Off The Ball: Polarising our national games sending out the wrong signal to kids
My ears perked up listening to the 'Sunday Game' this week as soon as I heard the line that football is "back on top". On top of what I'm not quite sure, but apparently the charge is that hurling is in competition with football.
Granted, 'hurling people' have almost run out of superlatives to describe the most open of championships and we have a tendency to be loquacious when it comes to describing the ancient game.
But GAA people will tell you that Dublin versus Kerry was a joy to watch. It was the type of football that facilitates genius.
We all saw it and we all, collectively, in the same moment, the length and breadth of the country were momentarily united in asking the same question: "Jesus, did you see that?'' in response to the Gooch's retreat into the pocket in front of Ger Brennan before splitting the Dublin defence in half for Kerry's first major. That's not divisive. It's for everyone who wants it.
Football isn't better. But it's not worse either. And it's certainly not back on top. As elitism creeps into the GAA like a steam train, polarising our national games on any grounds is a bad idea. I know from experience, and from talking to people around the country, that clubs at underage level are driving kids towards one game or the other. You can't be successful at both, so sacrifice one to have a better chance at winning with the other.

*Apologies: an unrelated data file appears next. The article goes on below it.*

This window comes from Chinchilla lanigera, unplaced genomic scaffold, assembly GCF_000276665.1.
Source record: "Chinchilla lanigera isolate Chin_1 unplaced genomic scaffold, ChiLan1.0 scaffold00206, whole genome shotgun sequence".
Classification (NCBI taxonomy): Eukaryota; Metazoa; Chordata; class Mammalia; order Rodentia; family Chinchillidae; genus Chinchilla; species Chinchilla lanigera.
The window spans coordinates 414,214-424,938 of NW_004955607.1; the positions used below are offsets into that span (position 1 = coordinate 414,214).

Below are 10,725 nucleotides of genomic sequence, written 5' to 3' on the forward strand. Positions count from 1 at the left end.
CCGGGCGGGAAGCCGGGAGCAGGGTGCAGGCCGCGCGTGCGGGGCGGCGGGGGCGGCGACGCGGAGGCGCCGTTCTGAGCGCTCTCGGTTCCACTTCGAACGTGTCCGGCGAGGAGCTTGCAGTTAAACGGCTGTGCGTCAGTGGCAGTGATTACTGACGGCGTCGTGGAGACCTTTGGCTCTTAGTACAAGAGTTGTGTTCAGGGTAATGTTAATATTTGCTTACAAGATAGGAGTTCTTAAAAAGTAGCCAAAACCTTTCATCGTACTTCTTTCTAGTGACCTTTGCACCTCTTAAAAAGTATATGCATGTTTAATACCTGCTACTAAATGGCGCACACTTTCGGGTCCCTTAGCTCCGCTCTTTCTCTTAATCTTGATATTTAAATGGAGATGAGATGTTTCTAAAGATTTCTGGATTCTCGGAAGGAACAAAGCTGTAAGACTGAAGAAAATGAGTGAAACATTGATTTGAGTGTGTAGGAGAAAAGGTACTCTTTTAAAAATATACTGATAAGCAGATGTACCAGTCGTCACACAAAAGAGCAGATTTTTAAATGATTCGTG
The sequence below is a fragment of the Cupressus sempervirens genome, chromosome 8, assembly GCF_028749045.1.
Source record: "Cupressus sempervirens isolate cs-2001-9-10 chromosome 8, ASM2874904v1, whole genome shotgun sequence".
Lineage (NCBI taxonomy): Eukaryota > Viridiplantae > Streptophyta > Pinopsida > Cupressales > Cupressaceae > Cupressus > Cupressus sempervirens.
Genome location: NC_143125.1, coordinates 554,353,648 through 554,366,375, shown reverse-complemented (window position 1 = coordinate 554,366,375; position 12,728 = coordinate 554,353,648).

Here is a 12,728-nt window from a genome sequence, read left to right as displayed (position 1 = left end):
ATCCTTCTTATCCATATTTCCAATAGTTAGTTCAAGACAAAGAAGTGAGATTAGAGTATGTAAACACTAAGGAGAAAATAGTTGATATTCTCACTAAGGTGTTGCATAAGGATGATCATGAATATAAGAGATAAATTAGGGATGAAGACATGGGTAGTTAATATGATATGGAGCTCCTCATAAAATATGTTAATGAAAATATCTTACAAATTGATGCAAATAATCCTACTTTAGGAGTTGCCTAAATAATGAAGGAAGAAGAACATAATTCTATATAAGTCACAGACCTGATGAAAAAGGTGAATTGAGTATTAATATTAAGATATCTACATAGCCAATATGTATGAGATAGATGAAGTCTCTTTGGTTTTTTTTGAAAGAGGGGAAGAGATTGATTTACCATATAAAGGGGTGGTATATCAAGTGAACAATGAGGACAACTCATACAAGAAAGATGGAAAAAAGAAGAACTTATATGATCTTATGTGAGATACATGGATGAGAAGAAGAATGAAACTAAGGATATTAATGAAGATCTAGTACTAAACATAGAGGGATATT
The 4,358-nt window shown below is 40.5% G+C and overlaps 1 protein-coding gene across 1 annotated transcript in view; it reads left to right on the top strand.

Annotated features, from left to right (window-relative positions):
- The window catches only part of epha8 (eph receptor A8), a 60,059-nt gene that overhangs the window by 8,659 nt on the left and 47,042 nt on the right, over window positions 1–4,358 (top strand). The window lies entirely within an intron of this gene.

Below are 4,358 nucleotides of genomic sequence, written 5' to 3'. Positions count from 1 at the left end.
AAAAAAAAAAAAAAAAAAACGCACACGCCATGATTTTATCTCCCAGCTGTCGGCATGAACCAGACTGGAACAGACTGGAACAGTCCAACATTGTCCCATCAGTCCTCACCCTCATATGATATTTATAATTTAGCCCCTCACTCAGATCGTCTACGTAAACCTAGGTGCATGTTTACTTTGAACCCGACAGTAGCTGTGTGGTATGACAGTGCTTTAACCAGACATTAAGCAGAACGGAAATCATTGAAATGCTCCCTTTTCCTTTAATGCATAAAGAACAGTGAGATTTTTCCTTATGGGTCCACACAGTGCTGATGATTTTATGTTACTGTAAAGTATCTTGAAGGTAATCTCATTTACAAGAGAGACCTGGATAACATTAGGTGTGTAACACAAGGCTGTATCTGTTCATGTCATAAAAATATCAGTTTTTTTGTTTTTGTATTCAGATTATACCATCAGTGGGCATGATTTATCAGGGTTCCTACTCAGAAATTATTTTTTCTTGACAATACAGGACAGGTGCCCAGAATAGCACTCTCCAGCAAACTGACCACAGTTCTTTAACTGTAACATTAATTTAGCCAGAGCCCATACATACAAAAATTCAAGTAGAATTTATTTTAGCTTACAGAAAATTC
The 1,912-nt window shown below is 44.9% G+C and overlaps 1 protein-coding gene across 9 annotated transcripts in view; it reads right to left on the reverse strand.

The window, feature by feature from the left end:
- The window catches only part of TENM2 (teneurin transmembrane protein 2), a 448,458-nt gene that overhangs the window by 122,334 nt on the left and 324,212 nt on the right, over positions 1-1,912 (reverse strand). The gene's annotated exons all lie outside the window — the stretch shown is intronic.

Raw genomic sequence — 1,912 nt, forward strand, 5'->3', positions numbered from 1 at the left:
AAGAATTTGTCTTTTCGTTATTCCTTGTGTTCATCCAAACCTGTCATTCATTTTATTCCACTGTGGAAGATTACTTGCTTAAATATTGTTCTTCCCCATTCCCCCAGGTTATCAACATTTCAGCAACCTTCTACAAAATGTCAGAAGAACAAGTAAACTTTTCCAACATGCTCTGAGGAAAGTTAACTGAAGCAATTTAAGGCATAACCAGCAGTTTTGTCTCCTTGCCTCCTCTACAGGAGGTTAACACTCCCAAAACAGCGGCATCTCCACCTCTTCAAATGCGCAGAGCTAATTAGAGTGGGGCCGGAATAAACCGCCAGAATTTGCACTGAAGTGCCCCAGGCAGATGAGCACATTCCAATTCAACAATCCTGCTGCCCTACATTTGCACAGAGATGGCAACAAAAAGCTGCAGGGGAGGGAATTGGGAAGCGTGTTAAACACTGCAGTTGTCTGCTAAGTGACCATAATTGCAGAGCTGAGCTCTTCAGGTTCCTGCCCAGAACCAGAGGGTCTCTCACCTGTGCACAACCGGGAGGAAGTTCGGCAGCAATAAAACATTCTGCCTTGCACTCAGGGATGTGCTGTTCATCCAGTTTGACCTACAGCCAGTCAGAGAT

In a time when obesity and inactivity are among a myriad of problems facing the youth of the country, surely we have an obligation to at the very least encourage both.
That, at club level, we are communicating the message that sport is only worthwhile if you win is a serious situation. And it's happening.
The spectacle last weekend, surely to be magnified this weekend when Clare take on Cork, will hopefully emphasise that we're getting a lot right, an awful lot right.
However, we have the potential for further progress by providing the space for not just the Goochs and Tony Kellys to reach the level of art, but also for the guy at the end of the road who, in the right atmosphere, won't be lost to sport forever.